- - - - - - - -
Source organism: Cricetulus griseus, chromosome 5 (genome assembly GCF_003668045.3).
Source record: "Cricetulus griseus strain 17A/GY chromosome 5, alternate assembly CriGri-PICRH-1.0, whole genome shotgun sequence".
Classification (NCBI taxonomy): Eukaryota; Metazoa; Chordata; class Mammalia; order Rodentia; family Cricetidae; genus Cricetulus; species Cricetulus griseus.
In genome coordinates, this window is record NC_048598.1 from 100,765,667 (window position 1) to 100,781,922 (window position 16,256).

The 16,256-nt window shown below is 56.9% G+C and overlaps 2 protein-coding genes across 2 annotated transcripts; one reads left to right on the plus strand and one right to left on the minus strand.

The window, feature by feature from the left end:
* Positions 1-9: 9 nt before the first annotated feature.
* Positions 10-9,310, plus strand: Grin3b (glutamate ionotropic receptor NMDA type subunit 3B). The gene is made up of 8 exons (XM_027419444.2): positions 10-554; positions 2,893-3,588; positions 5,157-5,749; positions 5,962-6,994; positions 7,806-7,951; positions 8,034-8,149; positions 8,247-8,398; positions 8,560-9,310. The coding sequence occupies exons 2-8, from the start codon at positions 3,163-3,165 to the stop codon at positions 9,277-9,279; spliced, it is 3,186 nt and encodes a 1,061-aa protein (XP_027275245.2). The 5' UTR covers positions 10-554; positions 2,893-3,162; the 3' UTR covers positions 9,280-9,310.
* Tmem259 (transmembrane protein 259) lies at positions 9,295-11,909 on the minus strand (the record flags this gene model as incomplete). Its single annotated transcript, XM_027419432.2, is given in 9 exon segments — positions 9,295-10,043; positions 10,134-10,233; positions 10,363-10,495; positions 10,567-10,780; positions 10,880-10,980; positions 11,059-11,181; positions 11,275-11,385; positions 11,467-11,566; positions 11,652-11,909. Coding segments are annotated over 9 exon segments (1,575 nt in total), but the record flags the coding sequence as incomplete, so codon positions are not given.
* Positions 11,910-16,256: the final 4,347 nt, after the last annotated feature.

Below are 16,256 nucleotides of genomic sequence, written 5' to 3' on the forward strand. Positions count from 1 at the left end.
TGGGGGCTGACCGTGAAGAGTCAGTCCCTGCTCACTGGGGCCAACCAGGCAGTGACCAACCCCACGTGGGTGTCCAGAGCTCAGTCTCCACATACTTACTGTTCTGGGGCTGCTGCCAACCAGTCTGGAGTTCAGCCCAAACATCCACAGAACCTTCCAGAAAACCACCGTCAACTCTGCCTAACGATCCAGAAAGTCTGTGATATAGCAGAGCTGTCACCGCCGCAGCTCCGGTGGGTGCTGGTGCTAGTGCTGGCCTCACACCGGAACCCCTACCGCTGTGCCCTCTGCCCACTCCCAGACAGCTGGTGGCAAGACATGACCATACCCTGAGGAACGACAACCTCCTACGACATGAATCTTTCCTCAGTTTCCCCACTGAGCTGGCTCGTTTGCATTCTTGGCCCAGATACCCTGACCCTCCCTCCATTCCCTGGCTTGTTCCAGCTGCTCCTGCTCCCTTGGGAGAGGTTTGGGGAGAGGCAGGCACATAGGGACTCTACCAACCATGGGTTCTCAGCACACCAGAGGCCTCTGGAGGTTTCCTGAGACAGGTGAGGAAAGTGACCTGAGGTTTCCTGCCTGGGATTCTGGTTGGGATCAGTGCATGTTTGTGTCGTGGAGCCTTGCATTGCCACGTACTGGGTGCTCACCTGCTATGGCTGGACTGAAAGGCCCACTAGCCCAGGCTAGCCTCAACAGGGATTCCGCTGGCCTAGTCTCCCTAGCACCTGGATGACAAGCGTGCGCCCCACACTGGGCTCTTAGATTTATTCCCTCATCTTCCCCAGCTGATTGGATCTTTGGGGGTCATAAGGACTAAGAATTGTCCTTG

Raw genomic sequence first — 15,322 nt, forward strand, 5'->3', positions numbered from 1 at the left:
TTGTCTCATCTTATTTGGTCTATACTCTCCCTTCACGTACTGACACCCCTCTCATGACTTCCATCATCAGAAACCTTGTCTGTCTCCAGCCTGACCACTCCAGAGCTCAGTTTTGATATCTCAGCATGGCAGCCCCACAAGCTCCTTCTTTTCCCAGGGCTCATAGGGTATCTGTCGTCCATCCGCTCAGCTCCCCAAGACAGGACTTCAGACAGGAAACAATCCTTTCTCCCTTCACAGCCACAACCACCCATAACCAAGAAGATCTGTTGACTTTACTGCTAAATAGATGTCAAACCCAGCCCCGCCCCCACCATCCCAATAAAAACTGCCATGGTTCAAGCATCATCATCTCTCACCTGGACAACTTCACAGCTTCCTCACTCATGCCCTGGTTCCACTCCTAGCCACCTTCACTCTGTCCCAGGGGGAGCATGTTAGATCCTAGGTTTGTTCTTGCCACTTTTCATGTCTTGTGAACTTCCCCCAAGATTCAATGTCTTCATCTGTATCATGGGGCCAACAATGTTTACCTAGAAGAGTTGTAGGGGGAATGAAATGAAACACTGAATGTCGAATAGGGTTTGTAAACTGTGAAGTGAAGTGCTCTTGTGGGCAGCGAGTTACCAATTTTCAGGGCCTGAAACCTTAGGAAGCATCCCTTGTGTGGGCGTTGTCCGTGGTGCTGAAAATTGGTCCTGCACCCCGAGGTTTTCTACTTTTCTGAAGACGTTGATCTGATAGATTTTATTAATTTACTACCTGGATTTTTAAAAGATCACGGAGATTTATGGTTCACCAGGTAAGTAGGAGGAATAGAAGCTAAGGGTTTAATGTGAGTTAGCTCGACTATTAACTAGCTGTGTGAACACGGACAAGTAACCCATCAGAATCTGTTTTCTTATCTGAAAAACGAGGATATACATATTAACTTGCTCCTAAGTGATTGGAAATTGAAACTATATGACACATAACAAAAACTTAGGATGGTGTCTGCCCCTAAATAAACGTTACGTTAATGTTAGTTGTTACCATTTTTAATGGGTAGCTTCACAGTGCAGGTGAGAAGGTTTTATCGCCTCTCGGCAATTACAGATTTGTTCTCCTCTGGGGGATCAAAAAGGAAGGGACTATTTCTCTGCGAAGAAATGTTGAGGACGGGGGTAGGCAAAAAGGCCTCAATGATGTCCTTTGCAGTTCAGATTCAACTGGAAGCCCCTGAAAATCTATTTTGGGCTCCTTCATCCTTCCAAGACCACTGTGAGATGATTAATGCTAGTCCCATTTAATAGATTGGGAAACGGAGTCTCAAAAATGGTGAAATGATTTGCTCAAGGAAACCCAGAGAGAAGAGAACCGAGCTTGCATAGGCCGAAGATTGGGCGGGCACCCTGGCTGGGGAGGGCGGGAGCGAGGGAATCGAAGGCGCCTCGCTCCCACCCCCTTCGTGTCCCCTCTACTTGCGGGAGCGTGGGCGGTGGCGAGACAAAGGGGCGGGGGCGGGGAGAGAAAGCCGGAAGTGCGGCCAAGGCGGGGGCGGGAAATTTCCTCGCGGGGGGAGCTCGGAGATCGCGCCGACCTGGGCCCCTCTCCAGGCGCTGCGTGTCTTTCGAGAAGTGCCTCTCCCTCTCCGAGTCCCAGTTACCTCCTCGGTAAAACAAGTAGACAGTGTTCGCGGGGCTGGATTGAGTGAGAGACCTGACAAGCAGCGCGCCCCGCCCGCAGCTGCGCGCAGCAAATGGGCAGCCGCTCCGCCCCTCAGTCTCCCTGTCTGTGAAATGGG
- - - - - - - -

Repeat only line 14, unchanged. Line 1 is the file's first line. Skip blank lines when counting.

TTGTCTCATCTTATTTGGTCTATACTCTCCCTTCACGTACTGACACCCCTCTCATGACTTCCATCATCAGAAACCTTGTCTGTCTCCAGCCTGACCACTCCAGAGCTCAGTTTTGATATCTCAGCATGGCAGCCCCACAAGCTCCTTCTTTTCCCAGGGCTCATAGGGTATCTGTCGTCCATCCGCTCAGCTCCCCAAGACAGGACTTCAGACAGGAAACAATCCTTTCTCCCTTCACAGCCACAACCACCCATAACCAAGAAGATCTGTTGACTTTACTGCTAAATAGATGTCAAACCCAGCCCCGCCCCCACCATCCCAATAAAAACTGCCATGGTTCAAGCATCATCATCTCTCACCTGGACAACTTCACAGCTTCCTCACTCATGCCCTGGTTCCACTCCTAGCCACCTTCACTCTGTCCCAGGGGGAGCATGTTAGATCCTAGGTTTGTTCTTGCCACTTTTCATGTCTTGTGAACTTCCCCCAAGATTCAATGTCTTCATCTGTATCATGGGGCCAACAATGTTTACCTAGAAGAGTTGTAGGGGGAATGAAATGAAACACTGAATGTCGAATAGGGTTTGTAAACTGTGAAGTGAAGTGCTCTTGTGGGCAGCGAGTTACCAATTTTCAGGGCCTGAAACCTTAGGAAGCATCCCTTGTGTGGGCGTTGTCCGTGGTGCTGAAAATTGGTCCTGCACCCCGAGGTTTTCTACTTTTCTGAAGACGTTGATCTGATAGATTTTATTAATTTACTACCTGGATTTTTAAAAGATCACGGAGATTTATGGTTCACCAGGTAAGTAGGAGGAATAGAAGCTAAGGGTTTAATGTGAGTTAGCTCGACTATTAACTAGCTGTGTGAACACGGACAAGTAACCCATCAGAATCTGTTTTCTTATCTGAAAAACGAGGATATACATATTAACTTGCTCCTAAGTGATTGGAAATTGAAACTATATGACACATAACAAAAACTTAGGATGGTGTCTGCCCCTAAATAAACGTTACGTTAATGTTAGTTGTTACCATTTTTAATGGGTAGCTTCACAGTGCAGGTGAGAAGGTTTTATCGCCTCTCGGCAATTACAGATTTGTTCTCCTCTGGGGGATCAAAAAGGAAGGGACTATTTCTCTGCGAAGAAATGTTGAGGACGGGGGTAGGCAAAAAGGCCTCAATGATGTCCTTTGCAGTTCAGATTCAACTGGAAGCCCCTGAAAATCTATTTTGGGCTCCTTCATCCTTCCAAGACCACTGTGAGATGATTAATGCTAGTCCCATTTAATAGATTGGGAAACGGAGTCTCAAAAATGGTGAAATGATTTGCTCAAGGAAACCCAGAGAGAAGAGAACCGAGCTTGCATAGGCCGAAGATTGGGCGGGCACCCTGGCTGGGGAGGGCGGGAGCGAGGGAATCGAAGGCGCCTCGCTCCCACCCCCTTCGTGTCCCCTCTACTTGCGGGAGCGTGGGCGGTGGCGAGACAAAGGGGCGGGGGCGGGGAGAGAAAGCCGGAAGTGCGGCCAAGGCGGGGGCGGGAAATTTCCTCGCGGGGGGAGCTCGGAGATCGCGCCGACCTGGGCCCCTCTCCAGGCGCTGCGTGTCTTTCGAGAAGTGCCTCTCCCTCTCCGAGTCCCAGTTACCTCCTCGGTAAAACAAGTAGACAGTGTTCGCGGGGCTGGATTGAGTGAGAGACCTGACAAGCAGCGCGCCCCGCCCGCAGCTGCGCGCAGCAAATGGGCAGCCGCTCCGCCCCTCAGTCTCCCTGTCTGTGAAATGGG